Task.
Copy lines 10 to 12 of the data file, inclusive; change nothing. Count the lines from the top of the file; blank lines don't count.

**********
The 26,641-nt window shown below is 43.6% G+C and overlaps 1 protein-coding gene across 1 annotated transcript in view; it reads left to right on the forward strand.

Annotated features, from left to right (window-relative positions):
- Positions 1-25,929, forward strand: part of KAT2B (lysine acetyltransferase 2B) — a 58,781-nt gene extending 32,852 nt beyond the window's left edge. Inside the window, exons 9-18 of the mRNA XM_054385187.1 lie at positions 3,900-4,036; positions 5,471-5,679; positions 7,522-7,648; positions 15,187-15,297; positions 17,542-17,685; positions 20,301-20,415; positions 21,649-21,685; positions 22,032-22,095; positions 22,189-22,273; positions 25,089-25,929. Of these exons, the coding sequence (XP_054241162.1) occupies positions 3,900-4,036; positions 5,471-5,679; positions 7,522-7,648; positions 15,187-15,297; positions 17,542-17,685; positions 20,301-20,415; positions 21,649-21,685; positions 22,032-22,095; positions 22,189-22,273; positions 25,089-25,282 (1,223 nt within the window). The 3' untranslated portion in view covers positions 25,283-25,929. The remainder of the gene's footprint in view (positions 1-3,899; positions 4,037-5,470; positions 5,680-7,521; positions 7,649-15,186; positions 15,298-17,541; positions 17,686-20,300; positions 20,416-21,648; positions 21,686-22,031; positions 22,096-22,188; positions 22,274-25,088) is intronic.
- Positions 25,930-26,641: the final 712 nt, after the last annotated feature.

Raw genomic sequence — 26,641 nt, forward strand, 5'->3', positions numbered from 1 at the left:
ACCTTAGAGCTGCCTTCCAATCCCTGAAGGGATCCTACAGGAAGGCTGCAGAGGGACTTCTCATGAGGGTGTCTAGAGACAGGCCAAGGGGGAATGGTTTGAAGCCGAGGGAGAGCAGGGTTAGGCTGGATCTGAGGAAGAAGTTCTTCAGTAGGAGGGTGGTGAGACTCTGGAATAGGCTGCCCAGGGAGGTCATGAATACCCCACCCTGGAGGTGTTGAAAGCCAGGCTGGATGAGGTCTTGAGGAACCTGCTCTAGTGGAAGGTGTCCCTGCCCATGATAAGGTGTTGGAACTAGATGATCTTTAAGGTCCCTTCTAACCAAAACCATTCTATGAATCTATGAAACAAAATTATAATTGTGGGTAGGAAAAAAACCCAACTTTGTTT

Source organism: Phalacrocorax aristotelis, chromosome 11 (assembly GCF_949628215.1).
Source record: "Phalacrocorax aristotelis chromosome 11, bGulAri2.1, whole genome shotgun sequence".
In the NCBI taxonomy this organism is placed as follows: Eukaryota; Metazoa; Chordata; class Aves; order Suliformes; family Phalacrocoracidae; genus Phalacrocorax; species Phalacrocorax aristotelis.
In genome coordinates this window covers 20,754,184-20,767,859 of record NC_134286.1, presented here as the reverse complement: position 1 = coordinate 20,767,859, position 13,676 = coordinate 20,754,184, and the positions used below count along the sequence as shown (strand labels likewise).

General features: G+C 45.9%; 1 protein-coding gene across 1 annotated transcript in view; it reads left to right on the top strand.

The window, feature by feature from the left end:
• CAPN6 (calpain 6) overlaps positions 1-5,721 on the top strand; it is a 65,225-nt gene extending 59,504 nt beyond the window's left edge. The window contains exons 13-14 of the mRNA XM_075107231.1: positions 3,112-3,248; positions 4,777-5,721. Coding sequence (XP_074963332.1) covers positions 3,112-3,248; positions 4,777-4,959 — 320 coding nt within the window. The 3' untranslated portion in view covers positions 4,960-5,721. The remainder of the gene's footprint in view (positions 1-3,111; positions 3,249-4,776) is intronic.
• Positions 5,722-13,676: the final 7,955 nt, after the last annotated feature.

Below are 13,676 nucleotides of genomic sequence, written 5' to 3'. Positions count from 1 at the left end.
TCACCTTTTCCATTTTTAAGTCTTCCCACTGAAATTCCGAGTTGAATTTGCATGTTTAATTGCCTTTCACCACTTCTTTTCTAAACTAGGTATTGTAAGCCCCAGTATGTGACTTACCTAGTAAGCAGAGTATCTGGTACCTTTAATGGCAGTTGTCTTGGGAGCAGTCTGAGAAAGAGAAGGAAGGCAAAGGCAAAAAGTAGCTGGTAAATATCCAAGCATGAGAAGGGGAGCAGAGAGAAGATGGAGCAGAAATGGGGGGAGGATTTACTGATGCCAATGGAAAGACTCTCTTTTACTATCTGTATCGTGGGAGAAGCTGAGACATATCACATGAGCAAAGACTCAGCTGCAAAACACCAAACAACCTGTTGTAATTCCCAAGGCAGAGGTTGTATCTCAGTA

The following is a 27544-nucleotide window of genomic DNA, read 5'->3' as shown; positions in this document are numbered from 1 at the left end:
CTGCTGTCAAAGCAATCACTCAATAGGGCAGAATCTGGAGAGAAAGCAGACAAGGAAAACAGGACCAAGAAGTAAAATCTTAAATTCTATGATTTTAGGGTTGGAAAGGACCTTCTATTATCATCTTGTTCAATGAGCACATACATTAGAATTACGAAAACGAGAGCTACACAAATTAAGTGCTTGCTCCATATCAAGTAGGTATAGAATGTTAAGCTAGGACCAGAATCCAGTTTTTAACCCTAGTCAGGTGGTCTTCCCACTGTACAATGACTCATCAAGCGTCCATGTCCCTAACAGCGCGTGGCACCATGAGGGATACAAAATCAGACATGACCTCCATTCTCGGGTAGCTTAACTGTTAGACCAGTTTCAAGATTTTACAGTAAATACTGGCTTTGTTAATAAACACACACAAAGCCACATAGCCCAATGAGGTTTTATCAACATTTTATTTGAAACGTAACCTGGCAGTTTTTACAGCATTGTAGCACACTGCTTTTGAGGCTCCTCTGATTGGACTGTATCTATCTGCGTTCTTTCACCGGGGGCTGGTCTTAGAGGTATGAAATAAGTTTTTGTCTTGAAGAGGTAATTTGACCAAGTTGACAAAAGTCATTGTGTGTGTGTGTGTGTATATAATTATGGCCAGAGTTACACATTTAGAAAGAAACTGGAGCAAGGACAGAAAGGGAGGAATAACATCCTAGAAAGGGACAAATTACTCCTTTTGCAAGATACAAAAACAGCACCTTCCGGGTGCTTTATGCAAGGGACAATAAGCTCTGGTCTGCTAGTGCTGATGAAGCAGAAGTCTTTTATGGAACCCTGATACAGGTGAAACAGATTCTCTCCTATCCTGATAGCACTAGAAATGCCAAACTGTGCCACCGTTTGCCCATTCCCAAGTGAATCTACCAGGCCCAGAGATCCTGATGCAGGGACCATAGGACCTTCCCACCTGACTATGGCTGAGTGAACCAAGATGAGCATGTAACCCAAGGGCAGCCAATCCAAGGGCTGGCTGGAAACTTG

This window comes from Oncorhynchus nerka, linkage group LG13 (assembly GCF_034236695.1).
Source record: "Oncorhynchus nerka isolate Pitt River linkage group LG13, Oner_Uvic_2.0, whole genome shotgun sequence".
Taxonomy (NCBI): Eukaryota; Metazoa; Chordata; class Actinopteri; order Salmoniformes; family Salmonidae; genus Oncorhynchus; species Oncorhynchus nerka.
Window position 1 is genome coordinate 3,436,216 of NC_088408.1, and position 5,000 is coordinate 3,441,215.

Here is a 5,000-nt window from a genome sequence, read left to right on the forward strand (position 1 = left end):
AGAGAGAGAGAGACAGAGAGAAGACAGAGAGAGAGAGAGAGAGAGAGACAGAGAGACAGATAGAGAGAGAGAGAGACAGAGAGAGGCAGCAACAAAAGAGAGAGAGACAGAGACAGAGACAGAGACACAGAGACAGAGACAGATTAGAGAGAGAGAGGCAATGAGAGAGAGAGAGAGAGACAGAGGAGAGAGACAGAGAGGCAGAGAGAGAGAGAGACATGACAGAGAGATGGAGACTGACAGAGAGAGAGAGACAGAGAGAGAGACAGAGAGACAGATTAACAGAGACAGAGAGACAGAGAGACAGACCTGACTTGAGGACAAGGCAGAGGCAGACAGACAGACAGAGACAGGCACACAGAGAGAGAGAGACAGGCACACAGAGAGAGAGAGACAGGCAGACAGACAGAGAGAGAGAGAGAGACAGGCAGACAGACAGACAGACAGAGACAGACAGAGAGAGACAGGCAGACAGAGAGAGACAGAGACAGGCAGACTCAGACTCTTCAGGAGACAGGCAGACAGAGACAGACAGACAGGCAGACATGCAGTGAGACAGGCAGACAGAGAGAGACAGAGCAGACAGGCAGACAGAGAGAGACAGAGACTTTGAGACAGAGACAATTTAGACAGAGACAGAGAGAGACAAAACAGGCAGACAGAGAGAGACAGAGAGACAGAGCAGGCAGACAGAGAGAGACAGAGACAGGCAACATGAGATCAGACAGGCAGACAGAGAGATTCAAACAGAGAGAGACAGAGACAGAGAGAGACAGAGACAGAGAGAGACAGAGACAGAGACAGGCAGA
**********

In genome coordinates this window covers 20,754,184-20,767,859 of record NC_134286.1, presented here as the reverse complement: position 1 = coordinate 20,767,859, position 13,676 = coordinate 20,754,184, and the positions used below count along the sequence as shown (strand labels likewise).

General features: G+C 45.9%; 1 protein-coding gene across 1 annotated transcript in view; it reads left to right on the top strand.

The window, feature by feature from the left end: